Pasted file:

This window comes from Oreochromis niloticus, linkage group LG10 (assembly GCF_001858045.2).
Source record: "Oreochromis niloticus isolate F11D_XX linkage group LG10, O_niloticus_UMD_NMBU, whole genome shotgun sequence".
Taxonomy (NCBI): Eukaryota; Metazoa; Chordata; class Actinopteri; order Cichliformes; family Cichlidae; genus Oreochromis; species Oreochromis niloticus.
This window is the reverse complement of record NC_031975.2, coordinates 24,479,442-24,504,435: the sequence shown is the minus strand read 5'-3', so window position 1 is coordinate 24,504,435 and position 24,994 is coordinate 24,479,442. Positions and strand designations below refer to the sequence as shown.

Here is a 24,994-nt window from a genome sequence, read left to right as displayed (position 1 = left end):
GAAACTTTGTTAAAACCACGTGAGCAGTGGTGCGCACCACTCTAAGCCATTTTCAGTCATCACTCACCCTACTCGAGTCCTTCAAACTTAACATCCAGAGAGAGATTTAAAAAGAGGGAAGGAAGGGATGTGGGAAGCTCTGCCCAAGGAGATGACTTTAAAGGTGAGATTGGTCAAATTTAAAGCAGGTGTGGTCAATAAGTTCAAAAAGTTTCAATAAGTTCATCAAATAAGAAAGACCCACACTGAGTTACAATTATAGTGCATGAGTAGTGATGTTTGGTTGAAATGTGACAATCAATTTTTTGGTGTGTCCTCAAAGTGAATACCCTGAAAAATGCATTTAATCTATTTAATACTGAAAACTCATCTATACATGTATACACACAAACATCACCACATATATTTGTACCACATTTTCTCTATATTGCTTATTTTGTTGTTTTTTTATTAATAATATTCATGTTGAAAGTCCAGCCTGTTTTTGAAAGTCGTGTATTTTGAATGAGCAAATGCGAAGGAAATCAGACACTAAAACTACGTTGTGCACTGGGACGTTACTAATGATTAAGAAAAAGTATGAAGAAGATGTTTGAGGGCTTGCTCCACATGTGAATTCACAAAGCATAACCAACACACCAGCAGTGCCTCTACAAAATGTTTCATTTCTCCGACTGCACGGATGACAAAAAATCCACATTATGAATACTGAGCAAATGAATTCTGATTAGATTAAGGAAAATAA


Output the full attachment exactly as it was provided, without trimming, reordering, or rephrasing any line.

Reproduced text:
This window comes from Oreochromis niloticus, linkage group LG10 (assembly GCF_001858045.2).
Source record: "Oreochromis niloticus isolate F11D_XX linkage group LG10, O_niloticus_UMD_NMBU, whole genome shotgun sequence".
Taxonomy (NCBI): Eukaryota; Metazoa; Chordata; class Actinopteri; order Cichliformes; family Cichlidae; genus Oreochromis; species Oreochromis niloticus.
This window is the reverse complement of record NC_031975.2, coordinates 24,479,442-24,504,435: the sequence shown is the minus strand read 5'-3', so window position 1 is coordinate 24,504,435 and position 24,994 is coordinate 24,479,442. Positions and strand designations below refer to the sequence as shown.

Here is a 24,994-nt window from a genome sequence, read left to right as displayed (position 1 = left end):
GAAACTTTGTTAAAACCACGTGAGCAGTGGTGCGCACCACTCTAAGCCATTTTCAGTCATCACTCACCCTACTCGAGTCCTTCAAACTTAACATCCAGAGAGAGATTTAAAAAGAGGGAAGGAAGGGATGTGGGAAGCTCTGCCCAAGGAGATGACTTTAAAGGTGAGATTGGTCAAATTTAAAGCAGGTGTGGTCAATAAGTTCAAAAAGTTTCAATAAGTTCATCAAATAAGAAAGACCCACACTGAGTTACAATTATAGTGCATGAGTAGTGATGTTTGGTTGAAATGTGACAATCAATTTTTTGGTGTGTCCTCAAAGTGAATACCCTGAAAAATGCATTTAATCTATTTAATACTGAAAACTCATCTATACATGTATACACACAAACATCACCACATATATTTGTACCACATTTTCTCTATATTGCTTATTTTGTTGTTTTTTTATTAATAATATTCATGTTGAAAGTCCAGCCTGTTTTTGAAAGTCGTGTATTTTGAATGAGCAAATGCGAAGGAAATCAGACACTAAAACTACGTTGTGCACTGGGACGTTACTAATGATTAAGAAAAAGTATGAAGAAGATGTTTGAGGGCTTGCTCCACATGTGAATTCACAAAGCATAACCAACACACCAGCAGTGCCTCTACAAAATGTTTCATTTCTCCGACTGCACGGATGACAAAAAATCCACATTATGAATACTGAGCAAATGAATTCTGATTAGATTAAGGAAAATAA